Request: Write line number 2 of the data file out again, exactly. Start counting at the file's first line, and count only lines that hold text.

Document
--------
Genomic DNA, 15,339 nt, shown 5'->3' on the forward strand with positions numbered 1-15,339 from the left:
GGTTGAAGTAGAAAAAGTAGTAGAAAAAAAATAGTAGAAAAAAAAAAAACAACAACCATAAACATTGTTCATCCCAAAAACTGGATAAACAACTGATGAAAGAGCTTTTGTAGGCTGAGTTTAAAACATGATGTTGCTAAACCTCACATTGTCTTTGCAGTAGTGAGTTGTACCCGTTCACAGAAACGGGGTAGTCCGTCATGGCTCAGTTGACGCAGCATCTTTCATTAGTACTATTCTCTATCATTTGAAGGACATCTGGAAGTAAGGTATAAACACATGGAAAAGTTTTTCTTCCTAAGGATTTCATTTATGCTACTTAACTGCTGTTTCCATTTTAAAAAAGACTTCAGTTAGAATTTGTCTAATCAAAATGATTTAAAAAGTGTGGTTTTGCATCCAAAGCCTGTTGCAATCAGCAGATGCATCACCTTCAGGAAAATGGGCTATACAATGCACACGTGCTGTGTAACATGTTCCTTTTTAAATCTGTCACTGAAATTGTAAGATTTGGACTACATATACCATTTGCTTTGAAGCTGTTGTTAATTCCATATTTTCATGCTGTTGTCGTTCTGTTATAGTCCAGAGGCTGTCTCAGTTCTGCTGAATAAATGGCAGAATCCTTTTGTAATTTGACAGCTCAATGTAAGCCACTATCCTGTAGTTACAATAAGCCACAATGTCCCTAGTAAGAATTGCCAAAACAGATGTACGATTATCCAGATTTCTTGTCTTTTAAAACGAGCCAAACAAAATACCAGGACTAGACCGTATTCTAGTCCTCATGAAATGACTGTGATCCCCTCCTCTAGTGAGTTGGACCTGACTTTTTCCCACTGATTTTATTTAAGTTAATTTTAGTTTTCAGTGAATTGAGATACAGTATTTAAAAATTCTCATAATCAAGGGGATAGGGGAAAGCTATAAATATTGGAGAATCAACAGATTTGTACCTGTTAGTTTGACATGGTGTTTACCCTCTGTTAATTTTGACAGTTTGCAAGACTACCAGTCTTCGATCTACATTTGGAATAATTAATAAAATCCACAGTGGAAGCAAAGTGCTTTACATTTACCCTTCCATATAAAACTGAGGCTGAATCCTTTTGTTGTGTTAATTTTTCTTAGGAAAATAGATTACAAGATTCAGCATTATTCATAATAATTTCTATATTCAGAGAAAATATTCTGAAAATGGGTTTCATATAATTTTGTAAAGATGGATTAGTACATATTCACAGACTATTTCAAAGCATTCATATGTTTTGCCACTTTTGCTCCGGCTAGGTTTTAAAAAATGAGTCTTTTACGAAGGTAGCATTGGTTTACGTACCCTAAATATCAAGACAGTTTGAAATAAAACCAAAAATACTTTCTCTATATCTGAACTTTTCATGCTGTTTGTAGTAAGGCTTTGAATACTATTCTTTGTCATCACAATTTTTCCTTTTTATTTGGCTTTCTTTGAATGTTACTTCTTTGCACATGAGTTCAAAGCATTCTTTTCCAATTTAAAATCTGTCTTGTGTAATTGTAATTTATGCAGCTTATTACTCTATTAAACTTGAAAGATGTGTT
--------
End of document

GGTTGAAGTAGAAAAAGTAGTAGAAAAAAAATAGTAGAAAAAAAAAAAACAACAACCATAAACATTGTTCATCCCAAAAACTGGATAAACAACTGATGAAAGAGCTTTTGTAGGCTGAGTTTAAAACATGATGTTGCTAAACCTCACATTGTCTTTGCAGTAGTGAGTTGTACCCGTTCACAGAAACGGGGTAGTCCGTCATGGCTCAGTTGACGCAGCATCTTTCATTAGTACTATTCTCTATCATTTGAAGGACATCTGGAAGTAAGGTATAAACACATGGAAAAGTTTTTCTTCCTAAGGATTTCATTTATGCTACTTAACTGCTGTTTCCATTTTAAAAAAGACTTCAGTTAGAATTTGTCTAATCAAAATGATTTAAAAAGTGTGGTTTTGCATCCAAAGCCTGTTGCAATCAGCAGATGCATCACCTTCAGGAAAATGGGCTATACAATGCACACGTGCTGTGTAACATGTTCCTTTTTAAATCTGTCACTGAAATTGTAAGATTTGGACTACATATACCATTTGCTTTGAAGCTGTTGTTAATTCCATATTTTCATGCTGTTGTCGTTCTGTTATAGTCCAGAGGCTGTCTCAGTTCTGCTGAATAAATGGCAGAATCCTTTTGTAATTTGACAGCTCAATGTAAGCCACTATCCTGTAGTTACAATAAGCCACAATGTCCCTAGTAAGAATTGCCAAAACAGATGTACGATTATCCAGATTTCTTGTCTTTTAAAACGAGCCAAACAAAATACCAGGACTAGACCGTATTCTAGTCCTCATGAAATGACTGTGATCCCCTCCTCTAGTGAGTTGGACCTGACTTTTTCCCACTGATTTTATTTAAGTTAATTTTAGTTTTCAGTGAATTGAGATACAGTATTTAAAAATTCTCATAATCAAGGGGATAGGGGAAAGCTATAAATATTGGAGAATCAACAGATTTGTACCTGTTAGTTTGACATGGTGTTTACCCTCTGTTAATTTTGACAGTTTGCAAGACTACCAGTCTTCGATCTACATTTGGAATAATTAATAAAATCCACAGTGGAAGCAAAGTGCTTTACATTTACCCTTCCATATAAAACTGAGGCTGAATCCTTTTGTTGTGTTAATTTTTCTTAGGAAAATAGATTACAAGATTCAGCATTATTCATAATAATTTCTATATTCAGAGAAAATATTCTGAAAATGGGTTTCATATAATTTTGTAAAGATGGATTAGTACATATTCACAGACTATTTCAAAGCATTCATATGTTTTGCCACTTTTGCTCCGGCTAGGTTTTAAAAAATGAGTCTTTTACGAAGGTAGCATTGGTTTACGTACCCTAAATATCAAGACAGTTTGAAATAAAACCAAAAATACTTTCTCTATATCTGAACTTTTCATGCTGTTTGTAGTAAGGCTTTGAATACTATTCTTTGTCATCACAATTTTTCCTTTTTATTTGGCTTTCTTTGAATGTTACTTCTTTGCACATGAGTTCAAAGCATTCTTTTCCAATTTAAAATCTGTCTTGTGTAATTGTAATTTATGCAGCTTATTACTCTATTAAACTTGAAAGATGTGTT